3 panda keep­ers, bit­ten by two bears, crit­i­cized af­ter on­line video sur­faces

China Daily (Hong Kong) - - CHINA - By HUANG ZHILING in Chengdu huangzhiling@ chi­nadaily.com.cn

Three panda keep­ers bit­ten by two bears were rep­ri­manded af­ter an on­line out­cry over their rough han­dling of the nor­mally docile an­i­mals at the Chengdu Re­search Base of Gi­ant Panda Breed­ing in Sichuan prov­ince, ac­cord­ing to a base of­fi­cial.

The keep­ers — two men and a woman who grad­u­ated from col­lege last year — had tried to pre­vent the two pan­das from leav­ing their den be­cause a rou­tine ex­am­i­na­tion was sched­uled for the next day. They promised to per­form bet­ter af­ter the rep­ri­mand from se­nior manag- ers at the base, the of­fi­cial said.

On July 12, a ne­ti­zen posted a video clip show­ing the three keep­ers re­peat­edly throw­ing the two pan­das back into their den, and push­ing and pulling the an­i­mals to pre­vent them from leav­ing with two other bears.

Many on­line view­ers were as­ton­ished to see the pan­das be­ing thrown to the ground in their den and crit­i­cized the keep­ers.

The video clip was taken from a live broad­cast — a joint ef­fort of the base and Sichuan Ra­dio and Tele­vi­sion Sta­tion. The sta­tion in­stalled video cam­eras in sev­eral parts of the base to pro­vide 24-hour live broad­casts of the bears, said the of­fi­cial, who asked not to be iden­ti­fied.

The ne­ti­zen did not post the por­tion of video show­ing the three keep­ers be­ing bit­ten.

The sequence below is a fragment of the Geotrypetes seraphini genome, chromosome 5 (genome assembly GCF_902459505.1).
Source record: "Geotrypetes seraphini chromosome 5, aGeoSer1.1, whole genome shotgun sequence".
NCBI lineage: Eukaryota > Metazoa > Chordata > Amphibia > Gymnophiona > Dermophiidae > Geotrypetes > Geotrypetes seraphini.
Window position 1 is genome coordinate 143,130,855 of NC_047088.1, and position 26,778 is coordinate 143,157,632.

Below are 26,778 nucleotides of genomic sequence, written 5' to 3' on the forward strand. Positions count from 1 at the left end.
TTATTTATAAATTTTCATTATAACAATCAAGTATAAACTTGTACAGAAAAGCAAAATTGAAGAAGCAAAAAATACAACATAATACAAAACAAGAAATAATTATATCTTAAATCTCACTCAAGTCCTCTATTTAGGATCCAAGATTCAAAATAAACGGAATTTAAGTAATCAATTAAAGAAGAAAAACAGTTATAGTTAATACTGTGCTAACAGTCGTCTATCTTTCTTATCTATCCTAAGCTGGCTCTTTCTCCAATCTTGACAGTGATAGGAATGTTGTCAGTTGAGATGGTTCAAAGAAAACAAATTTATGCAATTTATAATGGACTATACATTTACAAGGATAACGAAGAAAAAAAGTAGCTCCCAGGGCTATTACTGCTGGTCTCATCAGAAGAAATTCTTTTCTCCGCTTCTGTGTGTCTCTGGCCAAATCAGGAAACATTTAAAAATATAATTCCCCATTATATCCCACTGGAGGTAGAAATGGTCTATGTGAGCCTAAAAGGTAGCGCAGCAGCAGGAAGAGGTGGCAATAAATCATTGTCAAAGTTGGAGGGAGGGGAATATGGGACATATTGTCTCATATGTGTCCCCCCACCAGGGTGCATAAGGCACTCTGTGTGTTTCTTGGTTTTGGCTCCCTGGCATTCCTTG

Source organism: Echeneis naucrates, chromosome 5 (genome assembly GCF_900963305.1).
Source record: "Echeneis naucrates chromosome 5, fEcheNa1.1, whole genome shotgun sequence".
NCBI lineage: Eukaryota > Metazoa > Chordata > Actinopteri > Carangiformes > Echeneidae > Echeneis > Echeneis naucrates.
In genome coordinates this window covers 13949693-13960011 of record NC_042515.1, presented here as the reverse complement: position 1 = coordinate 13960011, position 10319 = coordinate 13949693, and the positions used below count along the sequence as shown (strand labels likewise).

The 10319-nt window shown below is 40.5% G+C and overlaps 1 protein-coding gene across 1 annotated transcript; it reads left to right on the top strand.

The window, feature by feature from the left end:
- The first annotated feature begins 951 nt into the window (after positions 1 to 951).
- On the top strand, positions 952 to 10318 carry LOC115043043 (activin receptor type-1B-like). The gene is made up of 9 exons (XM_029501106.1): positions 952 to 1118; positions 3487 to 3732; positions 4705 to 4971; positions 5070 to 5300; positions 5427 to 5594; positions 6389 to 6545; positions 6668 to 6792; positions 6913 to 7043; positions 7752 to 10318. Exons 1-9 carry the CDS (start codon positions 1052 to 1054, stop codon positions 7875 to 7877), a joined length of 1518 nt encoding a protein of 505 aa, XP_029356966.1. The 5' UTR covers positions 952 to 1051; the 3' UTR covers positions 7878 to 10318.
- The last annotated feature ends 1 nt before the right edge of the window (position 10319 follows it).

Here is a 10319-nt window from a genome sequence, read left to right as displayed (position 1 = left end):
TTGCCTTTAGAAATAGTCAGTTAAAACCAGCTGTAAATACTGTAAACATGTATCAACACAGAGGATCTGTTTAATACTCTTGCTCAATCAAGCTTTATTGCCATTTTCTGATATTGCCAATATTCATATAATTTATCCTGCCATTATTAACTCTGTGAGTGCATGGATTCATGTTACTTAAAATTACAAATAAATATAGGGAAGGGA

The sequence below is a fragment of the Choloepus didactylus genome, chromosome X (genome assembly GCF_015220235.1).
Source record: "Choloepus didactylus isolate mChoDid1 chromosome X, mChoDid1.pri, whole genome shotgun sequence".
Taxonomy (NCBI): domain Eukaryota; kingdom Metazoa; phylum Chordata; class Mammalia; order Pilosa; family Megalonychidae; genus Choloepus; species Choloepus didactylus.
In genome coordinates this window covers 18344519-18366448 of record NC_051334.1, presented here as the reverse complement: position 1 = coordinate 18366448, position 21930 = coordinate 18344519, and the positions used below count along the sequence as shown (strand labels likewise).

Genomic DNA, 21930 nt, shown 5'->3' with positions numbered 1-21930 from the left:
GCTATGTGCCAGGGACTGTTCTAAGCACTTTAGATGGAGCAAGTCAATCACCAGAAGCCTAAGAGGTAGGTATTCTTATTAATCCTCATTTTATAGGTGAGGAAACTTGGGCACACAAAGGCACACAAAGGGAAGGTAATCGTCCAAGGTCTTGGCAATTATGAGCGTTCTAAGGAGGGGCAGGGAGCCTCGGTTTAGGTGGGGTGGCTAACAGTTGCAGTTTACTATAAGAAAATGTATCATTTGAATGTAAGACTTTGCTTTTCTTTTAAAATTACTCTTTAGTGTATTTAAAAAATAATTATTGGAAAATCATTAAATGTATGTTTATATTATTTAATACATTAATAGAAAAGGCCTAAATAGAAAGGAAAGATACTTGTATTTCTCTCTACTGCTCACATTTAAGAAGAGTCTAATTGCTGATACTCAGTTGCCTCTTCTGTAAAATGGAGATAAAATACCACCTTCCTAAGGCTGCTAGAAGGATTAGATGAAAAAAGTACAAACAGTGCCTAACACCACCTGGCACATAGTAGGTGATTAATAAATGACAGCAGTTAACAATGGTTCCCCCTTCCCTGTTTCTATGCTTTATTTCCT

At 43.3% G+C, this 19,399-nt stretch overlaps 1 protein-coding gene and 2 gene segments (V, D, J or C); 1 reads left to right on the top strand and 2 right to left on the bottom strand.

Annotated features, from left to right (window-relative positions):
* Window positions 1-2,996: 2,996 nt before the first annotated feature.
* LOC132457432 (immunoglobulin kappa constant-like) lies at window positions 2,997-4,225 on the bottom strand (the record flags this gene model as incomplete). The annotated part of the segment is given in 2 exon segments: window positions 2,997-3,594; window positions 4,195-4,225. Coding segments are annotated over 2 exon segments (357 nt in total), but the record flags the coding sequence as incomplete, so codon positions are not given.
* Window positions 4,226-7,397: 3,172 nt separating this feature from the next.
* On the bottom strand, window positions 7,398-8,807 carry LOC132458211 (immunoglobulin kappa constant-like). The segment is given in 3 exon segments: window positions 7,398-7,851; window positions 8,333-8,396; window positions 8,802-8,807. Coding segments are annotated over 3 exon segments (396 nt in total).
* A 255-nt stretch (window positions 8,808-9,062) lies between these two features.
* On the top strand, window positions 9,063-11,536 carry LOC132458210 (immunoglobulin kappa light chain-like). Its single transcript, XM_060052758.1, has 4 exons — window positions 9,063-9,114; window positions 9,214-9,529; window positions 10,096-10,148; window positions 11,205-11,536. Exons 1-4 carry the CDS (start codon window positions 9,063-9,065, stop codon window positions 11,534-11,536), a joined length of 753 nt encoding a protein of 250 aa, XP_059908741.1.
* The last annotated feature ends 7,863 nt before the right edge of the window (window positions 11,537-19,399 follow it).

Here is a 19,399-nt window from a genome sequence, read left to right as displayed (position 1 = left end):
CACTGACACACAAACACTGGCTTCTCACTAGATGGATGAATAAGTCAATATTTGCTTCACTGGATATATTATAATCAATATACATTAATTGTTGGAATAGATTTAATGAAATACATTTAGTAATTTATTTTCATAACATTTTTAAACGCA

At around 6 pm on July 12, the keep­ers fed four pan­das in the den. To pre­pare for the ex­am­i­na­tion, the keep­ers needed to take away the two bears that would not be ex­am­ined, leav­ing only the two that would be checked.

But the two pan­das to be ex­am­ined also wanted to leave the den and bit the keep­ers, who were try­ing to stop them.

To pre­vent the bears from hurt­ing them again and es­cap­ing, the three keep­ers re­acted im­prop­erly, the of­fi­cial said.

Guo Jing­peng, one of the keep­ers, showed two holes in his mid­dle fin­ger when he was in­ter­viewed by re­porters in Chengdu on Thurs­day. The wounds were from panda bites, he said.

Wild by na­ture, cap­tive pan­das can oc­ca­sion­ally be fierce, said Zhou Mengqi, a pho­tog­ra­pher in Chengdu who has doc­u­mented pan­das since 1989.

Zhou said that long ago the an­i­mals were car­ni­vores. Grad­u­ally, as their en­vi­ron­ment changed, so did their diet. Now they eat only bam­boo.

In June 1992, when Zhou was pho­tograph­ing a panda eat­ing bam­boo out­side its den at the Chengdu base, the an­i­mal chased him away and bit his trousers, he said.


Play­ers com­pete dur­ing the fi­nal boys’ match in the Baidui Cup’s un­der-13 age group, in Bei­jing on Wed­nes­day. This year marked the 34th edi­tion of the soc­cer tour­na­ment for teenagers. More than 700 teams par­tic­i­pated.

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